Super Tuesday saw wins for Republic candidate John McCain and democratic candidate Hillary Clinton in California, but no clear democratic front-runner emerged from the primary elections held in twenty-two states.
On the republican side, clear front-runner John McCain took the lead in California in the winner-take all system used by the Republican Party.
“Tonight I think we must get used to the idea that we are the Republican Party front-runner for the nomination of president of the United States. And I don’t really mind it one bit,” said John McCain on Tuesday night, according to CNN.com.
Former Massachusetts governor Mitt Romney got used to the idea of McCain being the republican front-runner- and quit the race.
The more closely watched race – the democratic primary – had both Sen. Clinton and Senator Barack Obama claiming wins. In California, Clinton won 53 percent of the democratic vote, Obama 38 percent.
“This is a great night for Hillary Clinton,” said Terry MacAuliffe, Clinton’s campaign manager, as quoted in the San Francisco Chronicle.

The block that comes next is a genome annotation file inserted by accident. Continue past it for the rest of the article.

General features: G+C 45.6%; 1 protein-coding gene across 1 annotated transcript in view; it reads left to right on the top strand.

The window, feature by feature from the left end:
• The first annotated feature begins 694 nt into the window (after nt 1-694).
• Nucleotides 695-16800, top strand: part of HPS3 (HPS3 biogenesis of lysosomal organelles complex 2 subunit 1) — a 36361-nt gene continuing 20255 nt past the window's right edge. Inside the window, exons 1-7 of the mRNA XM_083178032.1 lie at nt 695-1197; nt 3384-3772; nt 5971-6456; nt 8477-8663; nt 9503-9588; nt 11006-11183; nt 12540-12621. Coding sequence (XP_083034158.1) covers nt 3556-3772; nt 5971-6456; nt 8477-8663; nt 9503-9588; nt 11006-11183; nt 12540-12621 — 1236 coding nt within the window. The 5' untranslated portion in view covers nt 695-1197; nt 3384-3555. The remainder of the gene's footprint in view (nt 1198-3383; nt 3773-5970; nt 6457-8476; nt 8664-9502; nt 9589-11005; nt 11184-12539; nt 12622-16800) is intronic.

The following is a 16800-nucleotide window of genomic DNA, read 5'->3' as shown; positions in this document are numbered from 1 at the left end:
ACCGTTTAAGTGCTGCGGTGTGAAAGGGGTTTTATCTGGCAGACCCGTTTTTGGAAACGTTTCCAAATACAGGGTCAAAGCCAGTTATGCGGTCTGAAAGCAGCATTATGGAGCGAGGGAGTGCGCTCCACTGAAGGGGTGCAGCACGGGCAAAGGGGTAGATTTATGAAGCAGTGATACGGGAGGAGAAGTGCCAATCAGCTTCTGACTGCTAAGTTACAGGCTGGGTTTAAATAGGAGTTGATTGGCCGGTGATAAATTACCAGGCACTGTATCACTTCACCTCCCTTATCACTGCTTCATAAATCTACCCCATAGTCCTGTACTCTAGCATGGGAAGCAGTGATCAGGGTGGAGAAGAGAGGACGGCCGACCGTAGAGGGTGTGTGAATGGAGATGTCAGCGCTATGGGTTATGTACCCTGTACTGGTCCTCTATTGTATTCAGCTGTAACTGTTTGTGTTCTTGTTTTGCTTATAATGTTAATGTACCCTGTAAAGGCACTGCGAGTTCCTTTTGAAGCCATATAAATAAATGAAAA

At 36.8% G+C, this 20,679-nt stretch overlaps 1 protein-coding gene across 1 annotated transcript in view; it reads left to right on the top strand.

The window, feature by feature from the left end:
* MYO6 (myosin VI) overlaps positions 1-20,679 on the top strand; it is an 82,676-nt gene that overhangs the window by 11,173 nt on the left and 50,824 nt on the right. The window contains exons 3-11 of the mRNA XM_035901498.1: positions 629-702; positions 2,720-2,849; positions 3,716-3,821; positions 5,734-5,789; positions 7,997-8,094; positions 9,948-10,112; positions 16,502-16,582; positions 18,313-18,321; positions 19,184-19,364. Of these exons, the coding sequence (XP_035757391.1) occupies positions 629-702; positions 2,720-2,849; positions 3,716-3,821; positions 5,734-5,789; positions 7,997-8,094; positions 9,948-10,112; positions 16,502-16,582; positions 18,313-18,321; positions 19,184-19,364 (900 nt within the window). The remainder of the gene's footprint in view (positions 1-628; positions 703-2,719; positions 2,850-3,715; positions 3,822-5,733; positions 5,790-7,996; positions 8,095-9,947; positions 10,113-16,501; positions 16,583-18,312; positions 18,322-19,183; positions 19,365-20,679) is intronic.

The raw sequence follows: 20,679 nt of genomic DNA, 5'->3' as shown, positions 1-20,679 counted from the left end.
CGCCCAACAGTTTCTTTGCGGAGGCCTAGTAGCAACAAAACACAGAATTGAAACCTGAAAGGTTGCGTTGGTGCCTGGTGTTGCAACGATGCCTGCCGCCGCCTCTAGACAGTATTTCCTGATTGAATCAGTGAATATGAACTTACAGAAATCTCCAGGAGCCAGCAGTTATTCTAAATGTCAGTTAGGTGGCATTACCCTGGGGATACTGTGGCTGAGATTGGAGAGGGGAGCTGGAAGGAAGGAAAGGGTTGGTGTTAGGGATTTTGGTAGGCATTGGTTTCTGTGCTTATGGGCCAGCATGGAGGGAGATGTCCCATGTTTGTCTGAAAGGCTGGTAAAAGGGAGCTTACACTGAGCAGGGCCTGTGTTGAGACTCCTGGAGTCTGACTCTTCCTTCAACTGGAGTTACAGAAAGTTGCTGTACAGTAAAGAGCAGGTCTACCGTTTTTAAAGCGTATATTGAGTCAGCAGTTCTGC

“As of right now, we have won more states and delegates than Senator Clinton. It’s a remarkable achievement we can all be proud of,” wrote Obama in an e-mail to supporters.
Voters rejected propositions on term limit extensions, gas taxes and community college funding, but approved the 4 propositions allowing tribal gaming to expand in southern California.
The large voter turnout, a record in California, was due in large part to the excitement over the presidential candidates.
Virginia Carter, a junior at Mills, said she was interested in the candidates because “it’s a first.”
Another junior, Loranne Bardson, voted for Obama in her home state of Alaska, which Obama won.
“When I saw him in San Francisco, he actually cared. It was not about being a politician [for Obama] but being an American.”
Out of the 2,025 delegates the democratic nominee needs to win, Clinton had 904 delegates while Obama had 704.